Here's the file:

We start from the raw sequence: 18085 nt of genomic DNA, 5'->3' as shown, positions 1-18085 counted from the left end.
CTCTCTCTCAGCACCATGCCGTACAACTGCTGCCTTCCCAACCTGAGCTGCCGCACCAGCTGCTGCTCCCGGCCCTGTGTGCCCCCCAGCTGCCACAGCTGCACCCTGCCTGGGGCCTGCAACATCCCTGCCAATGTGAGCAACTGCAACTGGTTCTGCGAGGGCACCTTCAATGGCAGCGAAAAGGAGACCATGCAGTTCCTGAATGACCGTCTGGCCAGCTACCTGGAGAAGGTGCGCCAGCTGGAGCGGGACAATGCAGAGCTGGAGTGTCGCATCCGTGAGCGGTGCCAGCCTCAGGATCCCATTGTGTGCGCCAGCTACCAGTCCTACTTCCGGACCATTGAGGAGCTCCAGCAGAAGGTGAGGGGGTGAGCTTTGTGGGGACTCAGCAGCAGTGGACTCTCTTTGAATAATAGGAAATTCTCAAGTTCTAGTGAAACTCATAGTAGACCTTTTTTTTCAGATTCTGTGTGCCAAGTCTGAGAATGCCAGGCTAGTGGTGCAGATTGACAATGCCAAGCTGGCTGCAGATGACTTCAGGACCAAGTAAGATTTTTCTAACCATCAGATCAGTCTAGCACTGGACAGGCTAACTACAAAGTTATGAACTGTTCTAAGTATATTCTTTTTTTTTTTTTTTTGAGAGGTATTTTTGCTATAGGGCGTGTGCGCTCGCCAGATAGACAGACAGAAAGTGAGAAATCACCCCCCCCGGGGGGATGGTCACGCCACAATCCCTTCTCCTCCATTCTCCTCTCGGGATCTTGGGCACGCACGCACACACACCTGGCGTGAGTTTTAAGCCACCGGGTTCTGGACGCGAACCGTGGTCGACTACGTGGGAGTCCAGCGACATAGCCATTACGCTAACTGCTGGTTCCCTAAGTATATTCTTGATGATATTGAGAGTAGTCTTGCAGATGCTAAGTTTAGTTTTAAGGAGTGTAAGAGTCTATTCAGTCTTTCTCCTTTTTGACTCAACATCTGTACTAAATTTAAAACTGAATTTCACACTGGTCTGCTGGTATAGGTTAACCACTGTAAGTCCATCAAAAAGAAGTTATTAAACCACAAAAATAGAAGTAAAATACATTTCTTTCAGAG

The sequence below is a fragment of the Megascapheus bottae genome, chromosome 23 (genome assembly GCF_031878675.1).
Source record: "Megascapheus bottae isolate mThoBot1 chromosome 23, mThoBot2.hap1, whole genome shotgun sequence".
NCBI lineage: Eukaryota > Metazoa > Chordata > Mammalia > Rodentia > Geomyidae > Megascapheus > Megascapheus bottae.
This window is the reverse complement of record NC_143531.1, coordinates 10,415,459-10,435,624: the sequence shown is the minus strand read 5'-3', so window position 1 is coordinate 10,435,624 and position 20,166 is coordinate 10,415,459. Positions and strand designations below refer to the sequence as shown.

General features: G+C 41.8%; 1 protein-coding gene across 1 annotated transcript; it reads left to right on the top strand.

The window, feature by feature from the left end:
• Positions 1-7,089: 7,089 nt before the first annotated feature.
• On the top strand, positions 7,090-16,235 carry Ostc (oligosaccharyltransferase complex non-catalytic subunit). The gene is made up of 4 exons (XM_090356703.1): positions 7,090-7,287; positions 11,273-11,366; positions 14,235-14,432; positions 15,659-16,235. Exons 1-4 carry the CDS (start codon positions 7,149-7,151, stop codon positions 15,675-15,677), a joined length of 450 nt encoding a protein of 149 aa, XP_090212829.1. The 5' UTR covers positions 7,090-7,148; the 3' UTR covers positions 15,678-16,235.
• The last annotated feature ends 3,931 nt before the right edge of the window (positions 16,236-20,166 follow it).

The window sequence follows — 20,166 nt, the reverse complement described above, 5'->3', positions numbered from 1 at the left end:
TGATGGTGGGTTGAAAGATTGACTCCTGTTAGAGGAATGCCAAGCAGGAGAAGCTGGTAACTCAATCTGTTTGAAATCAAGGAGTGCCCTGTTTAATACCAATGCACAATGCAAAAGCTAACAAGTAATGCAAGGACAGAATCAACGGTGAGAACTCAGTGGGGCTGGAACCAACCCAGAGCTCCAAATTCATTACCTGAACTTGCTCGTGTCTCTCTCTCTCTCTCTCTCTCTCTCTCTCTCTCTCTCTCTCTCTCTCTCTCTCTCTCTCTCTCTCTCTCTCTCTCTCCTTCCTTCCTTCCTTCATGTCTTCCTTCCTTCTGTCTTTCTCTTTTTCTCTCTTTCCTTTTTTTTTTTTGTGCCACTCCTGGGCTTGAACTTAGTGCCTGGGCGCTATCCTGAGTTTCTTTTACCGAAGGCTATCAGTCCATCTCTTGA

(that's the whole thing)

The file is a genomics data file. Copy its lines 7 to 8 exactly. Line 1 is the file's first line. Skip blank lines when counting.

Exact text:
General features: G+C 41.8%; 1 protein-coding gene across 1 annotated transcript; it reads left to right on the top strand.

The window, feature by feature from the left end: